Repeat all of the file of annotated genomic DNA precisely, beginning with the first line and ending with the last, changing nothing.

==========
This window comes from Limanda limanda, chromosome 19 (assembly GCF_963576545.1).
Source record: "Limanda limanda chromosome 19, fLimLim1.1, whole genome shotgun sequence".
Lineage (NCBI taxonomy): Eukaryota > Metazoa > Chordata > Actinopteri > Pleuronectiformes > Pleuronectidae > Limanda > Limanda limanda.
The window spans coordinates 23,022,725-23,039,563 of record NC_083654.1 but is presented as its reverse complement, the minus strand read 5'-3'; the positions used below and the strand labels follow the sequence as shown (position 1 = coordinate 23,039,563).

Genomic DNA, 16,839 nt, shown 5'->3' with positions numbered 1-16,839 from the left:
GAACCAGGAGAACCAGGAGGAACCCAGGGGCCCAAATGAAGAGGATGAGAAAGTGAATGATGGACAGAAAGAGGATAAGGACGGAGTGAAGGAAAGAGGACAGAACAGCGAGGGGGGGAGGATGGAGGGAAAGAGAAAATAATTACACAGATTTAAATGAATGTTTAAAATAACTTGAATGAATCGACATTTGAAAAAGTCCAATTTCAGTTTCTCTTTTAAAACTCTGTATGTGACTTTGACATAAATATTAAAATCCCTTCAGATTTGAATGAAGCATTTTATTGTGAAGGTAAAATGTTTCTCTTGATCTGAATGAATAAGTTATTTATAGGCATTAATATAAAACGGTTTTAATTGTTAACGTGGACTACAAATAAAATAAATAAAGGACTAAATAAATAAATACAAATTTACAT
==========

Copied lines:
This window comes from Limanda limanda, chromosome 19 (assembly GCF_963576545.1).
Source record: "Limanda limanda chromosome 19, fLimLim1.1, whole genome shotgun sequence".
Lineage (NCBI taxonomy): Eukaryota > Metazoa > Chordata > Actinopteri > Pleuronectiformes > Pleuronectidae > Limanda > Limanda limanda.
The window spans coordinates 23,022,725-23,039,563 of record NC_083654.1 but is presented as its reverse complement, the minus strand read 5'-3'; the positions used below and the strand labels follow the sequence as shown (position 1 = coordinate 23,039,563).

Genomic DNA, 16,839 nt, shown 5'->3' with positions numbered 1-16,839 from the left:
GAACCAGGAGAACCAGGAGGAACCCAGGGGCCCAAATGAAGAGGATGAGAAAGTGAATGATGGACAGAAAGAGGATAAGGACGGAGTGAAGGAAAGAGGACAGAACAGCGAGGGGGGGAGGATGGAGGGAAAGAGAAAATAATTACACAGATTTAAATGAATGTTTAAAATAACTTGAATGAATCGACATTTGAAAAAGTCCAATTTCAGTTTCTCTTTTAAAACTCTGTATGTGACTTTGACATAAATATTAAAATCCCTTCAGATTTGAATGAAGCATTTTATTGTGAAGGTAAAATGTTTCTCTTGATCTGAATGAATAAGTTATTTATAGGCATTAATATAAAACGGTTTTAATTGTTAACGTGGACTACAAATAAAATAAATAAAGGACTAAATAAATAAATACAAATTTACAT